FIG. 2 is a horizontal sectional view taken along the line 2-2 of FIG. I and shows specifically the details of the shroud for the carton.

FIG. 3 is an enlarged fragmentary vertical sectional view showing that portion of the apparatus identified in FIG. 1 and more specifically discloses the manner in which a seal is formed between the carton and both the shroud and the filler.

FIG. 4 is an enlarged fragmentary sectional view showing in greater detail that portion of the shroud identified in FIG. 2.

FIG. 5 is a fragmentary vertical sectional view similar to FIG. I and shows a slightly modified form of filler.

FIG. 6 is a horizontal sectional view taken along the line 6-6 of FIG. 5 and shows further the details of the filler.

FIG. 7 is a perspective view of a carton for which the filling apparatus is particularly designed.

FIG. 8 is a sectional view through the upper portion of the carton of FIG. 7 and shows the same after the same has been initially filled to overflowing.

FIG. 9 is a sectional view similar to FIG. 8 showing an initial step in the normal closing of the carton wherein the overflowing material is automatically being repositioned.

FIG. 10 is a fragmentary sectional view showing the end flaps ofthe carton in their fully closed position.

FIG. 11 is a fragmentary sectional view showing the upper portion of the carton after the first side flap has been folded into position.

FIG. 12 is a fragmentary sectional view showing the carton in its fully closed position.

Referring now to the drawings in detail, it will be seen that there is illustrated in FIG. 7 a carton which is to be filled in accordance with this invention. The carton is generally identified by the numeral 15 and is considered as being a flexible carton inasmuch as it is formed primarily of paperboard. The carton will be supplied to the filling apparatus of this invention in the erected form shown in FIG. 7 and includes a body l6 and a bottom closure 17 which is formed ofa plurality of folded and bonded together flaps. The carton 15 is provided with the upper end thereof opened ready to receive a finely divided material. After the carton 15 is filled, the upper end thereofis closed by an upper closure which is formed ofa plurality of flaps.

The flaps which form the upper end closure of the carton 15 includes a pair of end flaps l8 and I9 and a pair of side flaps and 21. In the forming of the end closure, the end flaps 18 and 19 will be folded in first, after which the side flap 20 will be folded in followed finally by the folding in of the side flap 21. It is to be understood that the side flap 21 will be adhesive ly secured to the side flap 20 to form a complete seal.

It is also to be noted that the carton 15 is provided with an internal liner 22. The liner 22 projects up out of the body 16 higher than the side flap 20, but not as high as the end flaps 18 and 119 and the side flap 21. The liner 22 is provided with a side seam 23 which is generally aligned with the side flap 20 and is remote from any of the corners of the carton 15.

Reference is now made to FIGS. 1 through 4 wherein there is illustrated an apparatus particularly adapted for filling the carton 15. The apparatus is generally identified by the numeral 25 and basically includes a shroud, which is generally identified by the numeral 26, and a filler, which is identified by the numeral 27. The filler 27 is of the pressure differential type and therefore, it is necessary that the carton 15 be pneumatically supported by the shroud 26.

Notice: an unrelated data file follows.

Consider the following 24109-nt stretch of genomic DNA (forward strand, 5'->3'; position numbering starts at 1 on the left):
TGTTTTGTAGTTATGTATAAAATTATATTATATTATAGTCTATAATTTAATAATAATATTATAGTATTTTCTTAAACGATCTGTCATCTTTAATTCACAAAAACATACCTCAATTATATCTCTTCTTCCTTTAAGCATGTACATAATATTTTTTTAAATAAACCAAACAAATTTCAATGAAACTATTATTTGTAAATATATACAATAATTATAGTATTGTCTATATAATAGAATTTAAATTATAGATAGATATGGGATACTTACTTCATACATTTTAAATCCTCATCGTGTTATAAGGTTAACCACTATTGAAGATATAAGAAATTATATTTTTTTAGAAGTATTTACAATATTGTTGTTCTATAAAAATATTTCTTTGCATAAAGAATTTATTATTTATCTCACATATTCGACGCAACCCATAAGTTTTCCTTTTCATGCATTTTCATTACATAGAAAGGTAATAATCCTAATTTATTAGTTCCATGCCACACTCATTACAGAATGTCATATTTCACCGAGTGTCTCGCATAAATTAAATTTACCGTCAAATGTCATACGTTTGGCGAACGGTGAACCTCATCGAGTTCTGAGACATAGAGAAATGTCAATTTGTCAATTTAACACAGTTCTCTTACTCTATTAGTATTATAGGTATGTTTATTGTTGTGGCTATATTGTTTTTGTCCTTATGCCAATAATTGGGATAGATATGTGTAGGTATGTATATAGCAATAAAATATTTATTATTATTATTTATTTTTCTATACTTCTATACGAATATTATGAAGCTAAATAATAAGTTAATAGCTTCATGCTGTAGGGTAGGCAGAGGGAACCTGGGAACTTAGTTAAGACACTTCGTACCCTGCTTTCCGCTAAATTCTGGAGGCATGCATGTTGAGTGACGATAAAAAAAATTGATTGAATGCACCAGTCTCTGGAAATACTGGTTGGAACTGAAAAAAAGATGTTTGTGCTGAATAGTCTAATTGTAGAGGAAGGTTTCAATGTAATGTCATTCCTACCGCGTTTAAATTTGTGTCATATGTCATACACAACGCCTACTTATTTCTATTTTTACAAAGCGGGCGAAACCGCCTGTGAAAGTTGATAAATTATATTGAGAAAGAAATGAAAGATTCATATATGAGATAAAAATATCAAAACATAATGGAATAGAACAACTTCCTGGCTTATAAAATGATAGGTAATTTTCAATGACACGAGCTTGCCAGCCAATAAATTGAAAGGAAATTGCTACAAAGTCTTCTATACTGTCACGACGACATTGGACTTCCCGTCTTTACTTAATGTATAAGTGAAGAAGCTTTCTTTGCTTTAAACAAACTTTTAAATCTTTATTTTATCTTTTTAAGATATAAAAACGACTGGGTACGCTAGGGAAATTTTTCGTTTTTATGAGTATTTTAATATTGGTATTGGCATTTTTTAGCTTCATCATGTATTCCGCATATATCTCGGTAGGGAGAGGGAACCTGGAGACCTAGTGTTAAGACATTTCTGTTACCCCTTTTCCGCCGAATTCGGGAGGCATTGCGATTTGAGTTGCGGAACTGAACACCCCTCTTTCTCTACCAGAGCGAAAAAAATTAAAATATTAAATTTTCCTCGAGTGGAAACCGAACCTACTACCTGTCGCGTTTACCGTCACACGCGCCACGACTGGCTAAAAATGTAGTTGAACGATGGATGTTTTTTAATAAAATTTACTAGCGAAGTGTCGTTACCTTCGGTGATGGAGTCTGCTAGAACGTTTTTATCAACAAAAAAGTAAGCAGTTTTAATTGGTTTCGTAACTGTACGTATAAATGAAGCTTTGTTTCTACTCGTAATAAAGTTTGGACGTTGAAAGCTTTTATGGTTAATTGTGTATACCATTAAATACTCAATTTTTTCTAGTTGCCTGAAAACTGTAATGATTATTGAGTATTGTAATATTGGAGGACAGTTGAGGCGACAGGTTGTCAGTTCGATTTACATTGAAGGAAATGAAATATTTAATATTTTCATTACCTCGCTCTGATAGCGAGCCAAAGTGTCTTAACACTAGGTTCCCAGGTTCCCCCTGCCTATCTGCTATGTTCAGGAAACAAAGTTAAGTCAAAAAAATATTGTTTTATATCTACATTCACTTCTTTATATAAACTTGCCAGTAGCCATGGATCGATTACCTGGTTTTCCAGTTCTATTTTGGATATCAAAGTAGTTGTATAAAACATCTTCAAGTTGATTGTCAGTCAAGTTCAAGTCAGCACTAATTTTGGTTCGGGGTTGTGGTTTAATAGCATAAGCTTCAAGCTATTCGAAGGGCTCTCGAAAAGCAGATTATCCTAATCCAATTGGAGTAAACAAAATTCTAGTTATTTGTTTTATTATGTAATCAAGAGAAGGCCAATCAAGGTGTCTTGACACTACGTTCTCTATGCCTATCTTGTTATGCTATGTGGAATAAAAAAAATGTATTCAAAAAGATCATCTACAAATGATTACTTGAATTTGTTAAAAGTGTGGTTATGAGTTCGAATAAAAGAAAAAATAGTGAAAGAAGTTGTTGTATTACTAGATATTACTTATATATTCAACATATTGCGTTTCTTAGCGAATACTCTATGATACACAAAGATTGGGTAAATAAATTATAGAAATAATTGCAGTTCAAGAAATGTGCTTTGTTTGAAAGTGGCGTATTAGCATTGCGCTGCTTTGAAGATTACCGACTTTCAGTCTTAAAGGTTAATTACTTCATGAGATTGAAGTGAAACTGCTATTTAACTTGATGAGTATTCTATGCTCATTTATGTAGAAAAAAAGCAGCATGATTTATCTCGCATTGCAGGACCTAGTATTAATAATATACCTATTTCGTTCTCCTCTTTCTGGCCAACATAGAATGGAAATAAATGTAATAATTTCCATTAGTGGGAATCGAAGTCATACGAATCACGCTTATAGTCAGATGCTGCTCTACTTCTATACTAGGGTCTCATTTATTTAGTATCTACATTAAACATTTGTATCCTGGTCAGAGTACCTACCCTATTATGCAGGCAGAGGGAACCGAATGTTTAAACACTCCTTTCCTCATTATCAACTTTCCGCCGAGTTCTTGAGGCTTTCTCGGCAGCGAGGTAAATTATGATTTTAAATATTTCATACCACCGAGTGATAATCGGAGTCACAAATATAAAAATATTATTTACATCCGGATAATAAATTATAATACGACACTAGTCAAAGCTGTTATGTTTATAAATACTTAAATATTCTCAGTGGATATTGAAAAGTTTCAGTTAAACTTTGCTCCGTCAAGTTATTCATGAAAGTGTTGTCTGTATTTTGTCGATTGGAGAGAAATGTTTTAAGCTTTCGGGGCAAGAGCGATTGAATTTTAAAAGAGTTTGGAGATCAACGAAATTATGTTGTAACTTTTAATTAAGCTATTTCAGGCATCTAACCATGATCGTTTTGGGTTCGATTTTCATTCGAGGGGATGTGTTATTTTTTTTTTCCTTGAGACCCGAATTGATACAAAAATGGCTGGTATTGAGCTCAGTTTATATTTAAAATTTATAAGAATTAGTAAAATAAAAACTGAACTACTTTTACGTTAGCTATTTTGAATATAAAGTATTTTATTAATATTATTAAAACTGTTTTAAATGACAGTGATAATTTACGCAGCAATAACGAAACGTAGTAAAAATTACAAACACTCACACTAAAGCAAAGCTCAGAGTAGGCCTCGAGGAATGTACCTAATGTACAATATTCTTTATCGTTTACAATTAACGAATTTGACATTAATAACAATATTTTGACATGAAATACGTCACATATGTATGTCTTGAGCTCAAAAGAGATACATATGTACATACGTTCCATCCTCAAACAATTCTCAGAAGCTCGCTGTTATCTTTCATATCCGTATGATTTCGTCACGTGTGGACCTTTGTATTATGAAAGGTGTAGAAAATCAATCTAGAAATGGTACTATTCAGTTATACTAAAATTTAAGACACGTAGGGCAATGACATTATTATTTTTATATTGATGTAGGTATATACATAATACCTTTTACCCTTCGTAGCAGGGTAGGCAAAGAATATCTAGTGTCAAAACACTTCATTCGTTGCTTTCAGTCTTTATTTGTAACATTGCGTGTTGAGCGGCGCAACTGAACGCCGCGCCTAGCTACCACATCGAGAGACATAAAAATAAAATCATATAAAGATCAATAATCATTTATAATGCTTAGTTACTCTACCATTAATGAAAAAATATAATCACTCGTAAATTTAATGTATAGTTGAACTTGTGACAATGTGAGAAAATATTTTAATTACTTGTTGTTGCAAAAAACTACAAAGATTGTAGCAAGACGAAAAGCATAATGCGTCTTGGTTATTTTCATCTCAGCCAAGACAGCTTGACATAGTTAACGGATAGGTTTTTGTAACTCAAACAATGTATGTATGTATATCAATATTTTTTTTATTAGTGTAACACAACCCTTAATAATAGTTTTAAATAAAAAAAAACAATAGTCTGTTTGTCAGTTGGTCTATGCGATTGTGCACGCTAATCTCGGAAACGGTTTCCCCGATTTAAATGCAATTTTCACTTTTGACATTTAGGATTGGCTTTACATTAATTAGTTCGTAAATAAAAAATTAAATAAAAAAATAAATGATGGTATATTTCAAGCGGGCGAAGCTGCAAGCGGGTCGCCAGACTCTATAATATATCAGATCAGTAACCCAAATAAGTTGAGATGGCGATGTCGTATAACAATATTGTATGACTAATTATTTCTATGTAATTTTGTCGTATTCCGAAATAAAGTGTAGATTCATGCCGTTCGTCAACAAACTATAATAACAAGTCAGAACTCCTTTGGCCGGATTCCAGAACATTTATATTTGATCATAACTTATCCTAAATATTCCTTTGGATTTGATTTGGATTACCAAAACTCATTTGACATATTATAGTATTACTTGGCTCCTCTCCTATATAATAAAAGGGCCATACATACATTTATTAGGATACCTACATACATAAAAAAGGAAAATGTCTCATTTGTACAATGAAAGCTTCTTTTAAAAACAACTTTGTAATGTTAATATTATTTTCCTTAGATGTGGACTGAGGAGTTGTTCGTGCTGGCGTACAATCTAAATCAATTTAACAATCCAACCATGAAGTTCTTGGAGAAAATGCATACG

The filler 27 includes an upper magazine portion 28 which may be suitably supported in any desired manner. The upper magazine portion 28 includes an outer shell 29 which is sealed at the opposite ends thereof to an inner liner 30, the liner 30 being preferably formed of a porous material, such as a sintered metal or plastic. A fluid line 31 is connected to the outer shell 29 for supplying gases, preferably air, into the space between the shell 29 and the liner 30 and through the liner 30 during the normal operation of the filler 27.

The seal between the lower ends of the shell 29 and the liner 30 is effected by means of an annular support member 32. The support member 32 has mounted thereon for quick removal a depending housing 33. The housing 33 is secured in place on the support member 32 by means of a plurality of circumferentially spaced fasteners 34.

The housing 33 is configurated to include an outer wall 35 and an inner wall 36 which define therebetween a downwardly opening chamber 37. The inner wall 36 also defines a valve chamber 38.

The valve chamber 38 has positioned therein a conical valve member 40 which includes a radially outwardly extending upper mounting flange 41. When the housing 33 is secured to the supporting member 32, the flange 41 is clamped in position and sealed relative to the housing 33. The valve member 40 also includes a lower mounting flange 42 which is clamped into sealed engagement with a lower portion of the wall 36 by means ofa removable nutlike member 43 which is threadedly engaged with the wall 36.

It is to be noted that the valve member also has a transverse lower wall portion 44 which is generally coplanar with the flange 42. The lower wall 44, as is best illustrated in FIG. 2, is split so as to define a plurality of flaps 45. The flaps 45 have sufficient resiliency and stiffness to normally support a column of finely divided material disposed within the magazine 28, but are downwardly deflectable under a pressure differential to permit the rapid flow of finely divided material down through the valve member 40.